• Usability consists of three measurable objects: Effectiveness, Efficiency, and Satisfaction.
    The notion of usability can refer to ease-of-use, ease of learning, efficiency, and usefulness.
    Making systems more usable means that they are meeting both the organizations and the users needs.
  • Four (4) precepts (Gould & Lewis) for design for usability: 1) User Centred Design, 2) Participative Design, 3) Experimental design, and 4)Iterative design,
  • The main components in the human-centred design process are: active involvement of users and task requirements, an appropriate allocation of functions between the users and technology, the iteration of design solutions, and multi-disciplinary design.
  • Five key activities must take place during a human-centred system development project: 1) Plan the human centred process 2) Understand and specify the context of use 3) Specify user and organizational requirements 4) Produce design solutions 5) Evaluate design against requirements

Accreditation of eLearning Degree, by Prof. Srisakdi Charmonman, Ph.D. CEO of the College of Internet Distance Education, Assumption University of Thailand.

  • How to use Google to demonstrate the importance of e-Learning.
    e-learning students are increasing at the rate of 30% per term (in US).
  • The concept of university accreditation is shown with examples from US, and proposals for ASEAN to solve the e-learning cross-accreditation problem.

eLearning: A Process that Must be Well Planned, by Somkuan Burminhent, Ph.D., TOT Corporation Public Company, Limited, Thailand

  • The objectives of e-learning should be clearly stated and well understood; otherwise, the outcome would be something unexpected.
  • The five flagships that are needed for Thailand to become a Knowledge-based Learning Economy: e-Government, e-Commerce, e-Education, e-Industry, and e-Society.

Thursday (8-5-2004):

The Wang Klaikangwon School, Hua Hin Model: Moving Ahead Together through Distance Education, the Way Forward
by Mr.Khwankeo Vajarodaya, Chairman, Distance Learning Foundation

  • The Distance Learning Foundation offers a 24 hour satellite remote education broadcast on 14 channels and e-learning services, which is fundamentally user-oriented and not technology ? oriented.
  • The first on air broadcast was 9 years ago (1995).
  • The live satellite transmission via Ku band and DTH system combines live primary and secondary curriculum broadcast from grade 1 to grade 12 in its entirety on 12 channels. The 13th Channel focuses on vocational training, community education and university education. The 14th Channel show international programs supported by specialized agencies of the United Nations, foreign embassies and Thai embassies abroad and various academic institutions broadcast in 6 languages including English, French, and Chinese (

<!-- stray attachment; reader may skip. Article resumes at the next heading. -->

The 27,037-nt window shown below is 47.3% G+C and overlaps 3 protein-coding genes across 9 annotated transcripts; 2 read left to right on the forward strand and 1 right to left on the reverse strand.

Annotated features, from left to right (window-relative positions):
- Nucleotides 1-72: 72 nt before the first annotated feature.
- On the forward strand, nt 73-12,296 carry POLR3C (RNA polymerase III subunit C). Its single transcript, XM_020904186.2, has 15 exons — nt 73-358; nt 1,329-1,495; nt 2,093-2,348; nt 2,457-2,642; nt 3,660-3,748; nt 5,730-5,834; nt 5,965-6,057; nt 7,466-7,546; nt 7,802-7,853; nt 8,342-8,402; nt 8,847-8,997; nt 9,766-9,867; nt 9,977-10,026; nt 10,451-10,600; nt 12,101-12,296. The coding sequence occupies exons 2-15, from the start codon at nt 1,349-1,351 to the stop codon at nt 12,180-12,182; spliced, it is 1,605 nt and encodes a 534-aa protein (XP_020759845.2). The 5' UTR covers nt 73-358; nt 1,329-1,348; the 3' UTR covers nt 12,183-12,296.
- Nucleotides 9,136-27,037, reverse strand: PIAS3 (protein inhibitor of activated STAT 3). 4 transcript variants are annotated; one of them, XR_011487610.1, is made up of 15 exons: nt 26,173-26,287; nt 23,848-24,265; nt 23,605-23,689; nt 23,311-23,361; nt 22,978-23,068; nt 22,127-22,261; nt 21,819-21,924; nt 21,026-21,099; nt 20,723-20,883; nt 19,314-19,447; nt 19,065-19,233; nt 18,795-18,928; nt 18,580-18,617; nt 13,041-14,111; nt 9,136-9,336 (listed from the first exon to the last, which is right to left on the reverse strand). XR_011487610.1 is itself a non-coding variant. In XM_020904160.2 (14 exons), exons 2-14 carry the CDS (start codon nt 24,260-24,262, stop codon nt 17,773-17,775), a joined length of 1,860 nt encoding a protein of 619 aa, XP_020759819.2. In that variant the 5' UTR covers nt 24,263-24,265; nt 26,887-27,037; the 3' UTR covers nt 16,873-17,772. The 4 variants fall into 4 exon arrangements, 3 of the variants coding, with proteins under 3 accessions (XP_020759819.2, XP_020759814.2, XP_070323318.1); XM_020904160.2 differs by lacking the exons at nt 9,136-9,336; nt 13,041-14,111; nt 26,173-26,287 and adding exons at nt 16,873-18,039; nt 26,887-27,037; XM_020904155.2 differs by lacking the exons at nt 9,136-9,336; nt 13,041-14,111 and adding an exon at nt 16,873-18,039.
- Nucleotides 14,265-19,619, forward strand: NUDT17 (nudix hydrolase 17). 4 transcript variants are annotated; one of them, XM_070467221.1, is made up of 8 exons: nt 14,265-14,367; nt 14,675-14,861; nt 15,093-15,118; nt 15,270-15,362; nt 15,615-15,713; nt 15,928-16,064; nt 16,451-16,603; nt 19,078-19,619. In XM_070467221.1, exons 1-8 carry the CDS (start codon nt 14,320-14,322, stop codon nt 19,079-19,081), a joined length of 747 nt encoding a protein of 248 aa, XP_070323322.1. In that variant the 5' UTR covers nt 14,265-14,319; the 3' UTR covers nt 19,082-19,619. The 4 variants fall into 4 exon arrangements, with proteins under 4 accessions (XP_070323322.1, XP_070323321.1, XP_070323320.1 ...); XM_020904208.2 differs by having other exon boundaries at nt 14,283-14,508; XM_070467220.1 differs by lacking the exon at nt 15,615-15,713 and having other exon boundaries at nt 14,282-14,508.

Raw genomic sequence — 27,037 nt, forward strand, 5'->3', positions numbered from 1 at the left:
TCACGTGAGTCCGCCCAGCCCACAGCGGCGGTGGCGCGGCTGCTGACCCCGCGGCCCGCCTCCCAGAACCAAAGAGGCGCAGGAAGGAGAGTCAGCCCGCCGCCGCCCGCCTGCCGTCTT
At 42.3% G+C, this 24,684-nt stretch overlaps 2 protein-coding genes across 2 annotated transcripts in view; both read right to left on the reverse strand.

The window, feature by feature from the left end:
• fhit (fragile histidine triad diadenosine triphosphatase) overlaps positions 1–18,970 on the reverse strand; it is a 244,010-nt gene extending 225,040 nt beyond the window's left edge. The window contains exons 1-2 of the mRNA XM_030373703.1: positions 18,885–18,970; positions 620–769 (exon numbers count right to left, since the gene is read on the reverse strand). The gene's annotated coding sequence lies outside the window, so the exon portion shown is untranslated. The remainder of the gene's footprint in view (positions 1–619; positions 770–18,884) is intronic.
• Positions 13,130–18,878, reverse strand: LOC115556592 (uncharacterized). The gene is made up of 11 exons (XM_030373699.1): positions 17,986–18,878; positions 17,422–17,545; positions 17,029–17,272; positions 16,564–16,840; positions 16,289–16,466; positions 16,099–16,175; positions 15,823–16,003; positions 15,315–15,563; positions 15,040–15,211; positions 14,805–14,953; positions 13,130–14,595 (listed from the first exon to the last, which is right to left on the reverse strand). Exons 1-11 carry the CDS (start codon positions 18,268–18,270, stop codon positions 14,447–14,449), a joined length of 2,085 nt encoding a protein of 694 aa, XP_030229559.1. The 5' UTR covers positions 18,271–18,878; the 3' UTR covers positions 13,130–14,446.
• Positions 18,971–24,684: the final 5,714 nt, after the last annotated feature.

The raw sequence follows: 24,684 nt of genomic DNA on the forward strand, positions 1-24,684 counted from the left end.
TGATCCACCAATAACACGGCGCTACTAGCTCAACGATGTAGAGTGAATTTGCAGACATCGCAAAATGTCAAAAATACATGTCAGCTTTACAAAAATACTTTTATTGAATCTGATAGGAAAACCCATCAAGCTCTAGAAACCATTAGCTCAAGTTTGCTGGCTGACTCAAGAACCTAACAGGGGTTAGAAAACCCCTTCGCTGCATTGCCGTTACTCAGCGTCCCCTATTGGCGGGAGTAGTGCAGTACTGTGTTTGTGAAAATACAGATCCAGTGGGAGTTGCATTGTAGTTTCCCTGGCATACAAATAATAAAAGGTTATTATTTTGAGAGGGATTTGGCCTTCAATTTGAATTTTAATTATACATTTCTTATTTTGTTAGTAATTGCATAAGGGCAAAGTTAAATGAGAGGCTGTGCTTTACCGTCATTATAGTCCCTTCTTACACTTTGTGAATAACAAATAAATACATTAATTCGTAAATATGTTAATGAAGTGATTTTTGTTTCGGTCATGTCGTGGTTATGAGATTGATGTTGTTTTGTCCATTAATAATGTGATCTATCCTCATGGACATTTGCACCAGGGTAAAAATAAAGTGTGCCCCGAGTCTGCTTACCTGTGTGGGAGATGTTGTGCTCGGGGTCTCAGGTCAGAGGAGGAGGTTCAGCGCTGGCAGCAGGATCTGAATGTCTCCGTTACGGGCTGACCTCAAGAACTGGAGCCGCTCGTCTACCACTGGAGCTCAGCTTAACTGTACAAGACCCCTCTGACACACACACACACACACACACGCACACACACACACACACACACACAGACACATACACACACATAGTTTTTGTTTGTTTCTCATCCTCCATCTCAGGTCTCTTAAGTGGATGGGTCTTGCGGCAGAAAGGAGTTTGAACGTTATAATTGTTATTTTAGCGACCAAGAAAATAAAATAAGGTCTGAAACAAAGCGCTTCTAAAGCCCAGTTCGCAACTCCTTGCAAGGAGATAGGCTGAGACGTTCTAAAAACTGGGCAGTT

UkeU Experiences in Delivery of eLearning, by Jonathan Darby, University of Southampton, UK

  • Successful innovation requires not only the production of an advanced product or service but also a clear and practical plan for its exploitation.
  • Britain has a history of inventing products of huge significance but then failing to exploit the invention?s potential (e.g. Television was invented by a Scot).
  • UK eUniversities succeeded in establishing a highly innovative and effective method for developing and delivering high quality courses worldwide but did not succeed from the operation as the Government funders had envisaged.
  • UkeU succeeded in getting British Universities aboard, and developing high quality courses, however they failed to meet their target in terms of student recruitment.
  • Achievement: 17 online courses and 18 in production, 24/7 support service, activity-based learning object model, and worldwide marketing network.
  • Lessons Learned include: 1) Have a realistic time scale for change 2) Quality Online courses are achievable 3) Importance of marketing 4) Importance of Collaboration
    We should learn from their e-learning method and approach, especially their activity-based learning object approach (e.g. the relevant online discussion or forums are directly accessible or linked from the learning objects itself).

Experiences and Lessons of eLearning Development in Higher Education of China, by Professor Zhiting Zhu, East China Normal University, Shanghai, China

  • (End 2002) Up to 67 universities in China have received cyber-education licenses, involving 140 specialties from 10 academic disciplines.
  • Total student enrollment in 2003 is approximately 1.6 million, and will reach 2.2 million in 2004.
  • Overall, the biggest problem is to educate the fast growing Chinese student population in a efficient and effective manner. E-learning can play an important role in educating this huge student population.

eLearning as Change Agent, by Jonathan Darby, University of Southampton, UK